Liver Disease Information
In Your Area
Explore this section to learn more about the ways in which alcohol affects the liver and how alcohol-induced liver disease is diagnosed and treated.
The liver is the second largest organ in your body and is located under your rib cage on the right side. It weighs about three pounds and is shaped like a football that is flat on one side.
The liver performs many jobs in your body. It processes what you eat and drink into energy and nutrients your body can use. The liver also removes harmful substances from your blood.
Alcohol can damage or destroy liver cells.
The liver breaks down alcohol so it can be removed from your body. Your liver can become injured or seriously damaged if you drink more alcohol than it can process.
There are three main types of alcohol-related liver disease: fatty liver disease, alcoholic hepatitis, and alcoholic cirrhosis.
Fatty liver disease
Fatty liver disease is the build up of extra fat in liver cells. It is the earliest stage of alcohol-related liver disease. There are usually no symptoms. If symptoms do occur, they may include fatigue, weakness, and weight loss. Almost all heavy drinkers have fatty liver disease. However, if they stop drinking, fatty liver disease will usually go away.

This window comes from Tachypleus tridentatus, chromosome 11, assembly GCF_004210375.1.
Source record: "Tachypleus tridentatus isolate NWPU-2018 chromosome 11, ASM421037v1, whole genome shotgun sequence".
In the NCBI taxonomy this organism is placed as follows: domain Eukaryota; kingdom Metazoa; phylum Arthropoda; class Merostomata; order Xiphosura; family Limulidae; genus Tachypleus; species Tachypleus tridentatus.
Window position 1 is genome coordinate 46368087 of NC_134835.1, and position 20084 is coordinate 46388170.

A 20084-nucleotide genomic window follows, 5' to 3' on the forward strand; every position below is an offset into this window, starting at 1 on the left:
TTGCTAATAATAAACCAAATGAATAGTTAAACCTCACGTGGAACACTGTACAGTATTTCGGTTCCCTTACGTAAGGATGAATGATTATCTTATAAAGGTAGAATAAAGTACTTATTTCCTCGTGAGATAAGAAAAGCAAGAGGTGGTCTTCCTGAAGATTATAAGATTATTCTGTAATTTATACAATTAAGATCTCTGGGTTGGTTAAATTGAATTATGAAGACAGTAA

Alcoholic hepatitis causes the liver to swell and become damaged. Symptoms may include loss of appetite, nausea, vomiting, abdominal pain, fever and jaundice. Up to 35 percent of heavy drinkers develop alcoholic hepatitis.
Alcoholic hepatitis can be mild or severe. If it is mild, liver damage may be reversed. If it is severe, it may occur suddenly and quickly lead to serious complications including liver failure and death.
Alcoholic cirrhosis is the scarring of the liver -- hard scar tissue replaces soft healthy tissue. It is the most serious type of alcohol-related liver disease. Symptoms of cirrhosis are similar to those of alcoholic hepatitis. Between 10 and 20 percent of heavy drinkers develop cirrhosis. The damage from cirrhosis cannot be reversed and can cause liver failure. Not drinking alcohol can help prevent further damage.
Many heavy drinkers will progress from fatty liver disease to alcoholic hepatitis to alcoholic cirrhosis over time. However, some heavy drinkers may develop cirrhosis without having alcoholic hepatitis first. Others may have alcoholic hepatitis but never have symptoms.
Heavy drinkers who also have a chronic liver disease such as hepatitis C are at high risk for developing cirrhosis.
Complications from alcohol-related liver disease usually occur after years of heavy drinking. The complications can be serious.
They may include:
Alcohol-related liver disease may be suspected based on medical conditions related to alcohol abuse. Blood tests may be used to rule out other liver diseases. Your doctor also may need to do a liver biopsy. During a biopsy, a small piece of liver tissue is removed and studied in the lab.
Treatment for alcohol-related liver disease requires a healthy diet including avoiding alcohol. Your doctor may suggest changes in your diet to help your liver recover from the alcohol-related damage. Treatment may require you to participate in an alcohol recovery program. Medications may be needed to manage the complications caused by your liver damage. In advance cases of alcoholic cirrhosis, a liver transplant may be needed. Those with alcohol-related liver disease need to stop drinking alcohol to be considered for a liver transplant.